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New unit looks to track online activity even more closely in Iran.
Iran's supreme leader announced the creation of a Supreme Council of Cyberspace meant to "protect" Iranians from online dangers, as Ayatollah Ali Khamenei described the effort in a decree released today, the Associated Press (AP) reported.
The move comes as part of a broader effort by the the country's Islamic authorities to control online activity there, with Khamenei noting the "important impact of the Internet on individual and social life" in his decree, vowing that the new agency will "prevent damages caused by it," according to UPI.
The Ayatollah tasked the nation's president, currently Mahmoud Ahmadinejad, with supervising the new unit alongside other powerful figures in Iran's military, security, and political circles.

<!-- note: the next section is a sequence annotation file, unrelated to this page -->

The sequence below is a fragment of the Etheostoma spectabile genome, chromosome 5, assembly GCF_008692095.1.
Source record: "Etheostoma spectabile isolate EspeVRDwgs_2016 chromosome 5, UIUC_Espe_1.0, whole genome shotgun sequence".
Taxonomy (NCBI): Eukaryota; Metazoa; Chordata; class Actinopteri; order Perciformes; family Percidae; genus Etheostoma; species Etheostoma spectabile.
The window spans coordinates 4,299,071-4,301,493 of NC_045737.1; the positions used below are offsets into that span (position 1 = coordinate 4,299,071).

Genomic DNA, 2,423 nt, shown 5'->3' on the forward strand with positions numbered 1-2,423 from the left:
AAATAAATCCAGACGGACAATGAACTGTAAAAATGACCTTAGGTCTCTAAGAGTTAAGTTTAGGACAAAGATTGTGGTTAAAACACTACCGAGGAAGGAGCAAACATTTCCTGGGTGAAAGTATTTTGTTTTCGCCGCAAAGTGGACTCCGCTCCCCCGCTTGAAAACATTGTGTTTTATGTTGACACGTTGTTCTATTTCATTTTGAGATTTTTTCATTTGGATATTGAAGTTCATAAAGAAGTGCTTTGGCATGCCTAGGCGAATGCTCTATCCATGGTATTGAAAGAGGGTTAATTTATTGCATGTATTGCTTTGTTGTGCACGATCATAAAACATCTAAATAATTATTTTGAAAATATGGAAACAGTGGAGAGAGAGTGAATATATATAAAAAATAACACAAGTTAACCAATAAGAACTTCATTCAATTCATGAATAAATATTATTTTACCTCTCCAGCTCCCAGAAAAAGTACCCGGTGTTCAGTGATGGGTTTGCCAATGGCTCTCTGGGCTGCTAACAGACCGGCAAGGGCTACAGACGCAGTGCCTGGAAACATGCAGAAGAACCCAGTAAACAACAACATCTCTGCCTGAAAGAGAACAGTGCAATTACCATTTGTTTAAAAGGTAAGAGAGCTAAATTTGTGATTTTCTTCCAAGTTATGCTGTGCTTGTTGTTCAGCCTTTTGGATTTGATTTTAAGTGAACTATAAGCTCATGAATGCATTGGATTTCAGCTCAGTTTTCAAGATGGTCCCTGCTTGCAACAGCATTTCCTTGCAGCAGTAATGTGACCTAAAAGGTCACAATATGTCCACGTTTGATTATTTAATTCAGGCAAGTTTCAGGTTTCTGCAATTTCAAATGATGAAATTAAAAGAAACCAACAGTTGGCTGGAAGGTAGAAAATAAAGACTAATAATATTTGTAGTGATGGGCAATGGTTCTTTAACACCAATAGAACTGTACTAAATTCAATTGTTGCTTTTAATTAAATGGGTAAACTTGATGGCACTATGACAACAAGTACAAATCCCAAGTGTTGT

Meanwhile, Iran is believed to be developing new, domestically-built websites intended to circumvene major sites like Google, said AP.
Azerbaijan's Trend News cited Iranian Communications Minister Reza Taghipour as saying Iranians will need the planned Google-like sites for their own protection, describing the Internet as basically unsafe.
Such efforts show a growing anxiety on the part of Iran's leaders to control online activity in a hugely young country -- nearly two-thirds of the population are under 30 years old, many of them skilled at cirumventing the government's intermittent attempts to block popular sites like Facebook and Gmail.
Officials have also said they plan to launch an Iranian-built national search engine, "Yahaq" ("Oh Lord"), later this year, but it remains unclear when and how the new platform will function, said AP.